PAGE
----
Do you know the key decision-makers in your school district? If you had three minutes to talk with one of them, how would you tell the Safe Routes to School story so that it was clear, coherent, compelling and crisp? If they were sold on improved academics or another benefit of walking and bicycling to school, how would you describe what the district can do to contribute to safer, more frequent trips being made by walking and bicycling?
If you’ve been through the materials, you know that Safe Routes to School 101 teaches advocates to bring together a taskforce comprised of key decision-makers and important champions. While I believe that advocates know how each of these individuals can contribute to increasing walking and bicycling, many of us are unsure precisely what power or influence individual school districts have to contribute.
The good news is this is not uncommon! In fact, The Maryland School Travel Policy Survey (a recent study of school district policies in Maryland with regards to Safe Routes to School) aptly described the confusion that can exist between the role of the school district and the school. The report noted, along with many other telling conclusions, that many school districts avoided including supportive walking and bicycling language in their policies because although they managed school buses, they felt that the schools should make their own decisions about these, more localized, transportation issues. The interesting turnabout was the principals’ perspective on this same issue: a number of principals reported that “unless the school district explicitly supported student walking and bicycling, they felt that they were not permitted to promote walking and bicycling to the school”. This confusion of roles highlights the need for clear policies at the district level that identify roles and dictate responsibilities with regards to Safe Routes to School. This is arguably one of the most effective ways a school district can contribute to improving walking and bicycling to school.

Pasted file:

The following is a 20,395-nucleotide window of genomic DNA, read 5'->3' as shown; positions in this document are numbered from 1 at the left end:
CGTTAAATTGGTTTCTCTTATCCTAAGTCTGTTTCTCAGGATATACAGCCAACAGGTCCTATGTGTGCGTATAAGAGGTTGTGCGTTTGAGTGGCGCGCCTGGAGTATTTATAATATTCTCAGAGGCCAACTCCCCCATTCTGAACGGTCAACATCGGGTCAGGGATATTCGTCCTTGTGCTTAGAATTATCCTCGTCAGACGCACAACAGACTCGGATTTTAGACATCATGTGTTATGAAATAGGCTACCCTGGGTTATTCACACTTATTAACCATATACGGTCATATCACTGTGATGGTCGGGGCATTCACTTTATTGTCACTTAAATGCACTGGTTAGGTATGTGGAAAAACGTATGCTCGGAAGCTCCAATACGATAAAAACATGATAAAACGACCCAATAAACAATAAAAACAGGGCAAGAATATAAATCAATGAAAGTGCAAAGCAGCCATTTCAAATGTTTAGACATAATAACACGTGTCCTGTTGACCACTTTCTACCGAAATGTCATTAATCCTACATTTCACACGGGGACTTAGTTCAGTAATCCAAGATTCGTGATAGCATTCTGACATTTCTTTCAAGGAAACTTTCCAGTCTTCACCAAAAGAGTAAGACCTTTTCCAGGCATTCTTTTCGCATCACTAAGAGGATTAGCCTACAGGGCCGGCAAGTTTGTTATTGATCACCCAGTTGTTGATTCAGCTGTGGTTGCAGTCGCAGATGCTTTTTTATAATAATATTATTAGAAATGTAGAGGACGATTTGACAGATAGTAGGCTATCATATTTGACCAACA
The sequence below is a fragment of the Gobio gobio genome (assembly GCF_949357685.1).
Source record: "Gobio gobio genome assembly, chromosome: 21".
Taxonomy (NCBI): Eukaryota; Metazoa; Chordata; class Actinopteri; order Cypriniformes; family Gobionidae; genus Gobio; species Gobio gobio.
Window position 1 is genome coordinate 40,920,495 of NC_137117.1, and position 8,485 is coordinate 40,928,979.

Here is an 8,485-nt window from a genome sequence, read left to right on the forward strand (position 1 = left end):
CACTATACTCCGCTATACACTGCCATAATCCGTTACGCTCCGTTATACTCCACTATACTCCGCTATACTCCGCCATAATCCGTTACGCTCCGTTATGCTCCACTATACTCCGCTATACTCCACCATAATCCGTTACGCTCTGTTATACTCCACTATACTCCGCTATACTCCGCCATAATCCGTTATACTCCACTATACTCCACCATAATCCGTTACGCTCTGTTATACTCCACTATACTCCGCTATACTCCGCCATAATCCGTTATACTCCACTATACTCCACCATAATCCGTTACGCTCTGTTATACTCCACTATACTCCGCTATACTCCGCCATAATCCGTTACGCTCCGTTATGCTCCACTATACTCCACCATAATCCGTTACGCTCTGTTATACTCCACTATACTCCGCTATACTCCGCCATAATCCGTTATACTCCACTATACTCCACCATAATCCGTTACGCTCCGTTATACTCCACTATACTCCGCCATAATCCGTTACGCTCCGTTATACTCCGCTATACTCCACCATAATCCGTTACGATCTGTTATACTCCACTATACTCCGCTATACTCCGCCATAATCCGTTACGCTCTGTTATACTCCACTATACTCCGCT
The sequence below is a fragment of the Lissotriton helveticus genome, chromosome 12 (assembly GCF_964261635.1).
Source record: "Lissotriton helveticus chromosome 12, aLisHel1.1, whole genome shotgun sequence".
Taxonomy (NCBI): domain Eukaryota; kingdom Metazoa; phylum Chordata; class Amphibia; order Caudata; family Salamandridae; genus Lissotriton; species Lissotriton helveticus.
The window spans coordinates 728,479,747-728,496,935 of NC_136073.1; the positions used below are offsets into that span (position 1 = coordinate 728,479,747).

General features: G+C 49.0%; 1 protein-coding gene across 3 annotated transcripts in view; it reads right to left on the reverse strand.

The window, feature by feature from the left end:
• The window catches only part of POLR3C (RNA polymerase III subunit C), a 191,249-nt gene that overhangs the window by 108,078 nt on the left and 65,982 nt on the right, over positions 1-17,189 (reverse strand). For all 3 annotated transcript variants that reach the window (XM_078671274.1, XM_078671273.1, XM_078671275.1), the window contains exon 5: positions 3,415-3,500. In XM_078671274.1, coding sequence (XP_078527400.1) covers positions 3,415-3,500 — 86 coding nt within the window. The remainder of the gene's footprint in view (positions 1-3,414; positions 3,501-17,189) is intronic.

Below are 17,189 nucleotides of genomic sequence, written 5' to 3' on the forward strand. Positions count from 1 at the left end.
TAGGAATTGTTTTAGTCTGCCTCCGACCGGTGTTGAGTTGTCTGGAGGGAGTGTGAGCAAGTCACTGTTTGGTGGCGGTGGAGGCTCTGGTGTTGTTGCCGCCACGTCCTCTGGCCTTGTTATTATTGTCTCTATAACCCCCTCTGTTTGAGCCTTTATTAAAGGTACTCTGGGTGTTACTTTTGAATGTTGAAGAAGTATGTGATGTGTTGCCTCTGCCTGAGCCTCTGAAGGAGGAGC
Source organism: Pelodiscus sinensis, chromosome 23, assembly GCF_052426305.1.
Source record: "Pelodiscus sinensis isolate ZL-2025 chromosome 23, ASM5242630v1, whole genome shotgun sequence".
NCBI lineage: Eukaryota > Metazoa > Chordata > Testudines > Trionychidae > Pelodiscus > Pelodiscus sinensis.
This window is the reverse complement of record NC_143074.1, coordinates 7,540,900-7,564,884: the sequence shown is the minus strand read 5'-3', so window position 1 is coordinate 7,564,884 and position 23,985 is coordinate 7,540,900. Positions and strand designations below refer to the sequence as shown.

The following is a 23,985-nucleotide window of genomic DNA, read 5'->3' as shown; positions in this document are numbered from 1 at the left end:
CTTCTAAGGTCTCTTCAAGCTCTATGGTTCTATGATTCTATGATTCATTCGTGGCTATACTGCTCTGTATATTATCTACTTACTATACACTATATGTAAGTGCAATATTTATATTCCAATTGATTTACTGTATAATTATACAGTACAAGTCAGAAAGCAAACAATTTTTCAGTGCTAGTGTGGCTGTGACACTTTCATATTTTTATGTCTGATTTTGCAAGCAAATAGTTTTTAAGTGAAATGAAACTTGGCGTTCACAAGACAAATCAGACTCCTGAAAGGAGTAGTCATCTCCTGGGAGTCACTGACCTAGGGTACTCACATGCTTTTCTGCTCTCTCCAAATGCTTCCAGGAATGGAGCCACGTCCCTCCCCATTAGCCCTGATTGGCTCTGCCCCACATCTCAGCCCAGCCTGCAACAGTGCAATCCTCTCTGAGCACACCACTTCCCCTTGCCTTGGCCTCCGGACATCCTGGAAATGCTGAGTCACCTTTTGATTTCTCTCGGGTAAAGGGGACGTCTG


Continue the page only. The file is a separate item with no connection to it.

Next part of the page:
Institutionalizing Safe Routes to School must include close partnerships with both the district and individual schools. It is our role as advocates to help align supportive messaging and improve policies regarding walking and bicycling to school between district, school and the rest of the community. Today would be a good day to find out where your district stands – your expertise might just be what will tip the scale.
Local Practice and Policy, a blog written by Dave Cowan, covers many of the multifaceted aspects of his work here at the Safe Routes to School National Partnership. Focusing on best practices, voices from the field and reflections on the Safe Routes to School movement as a whole, this blog will attempt to share a sliver of the good vibes, happy stories and great people Dave has the pleasure of working with to further Safe Routes to School on a daily basis.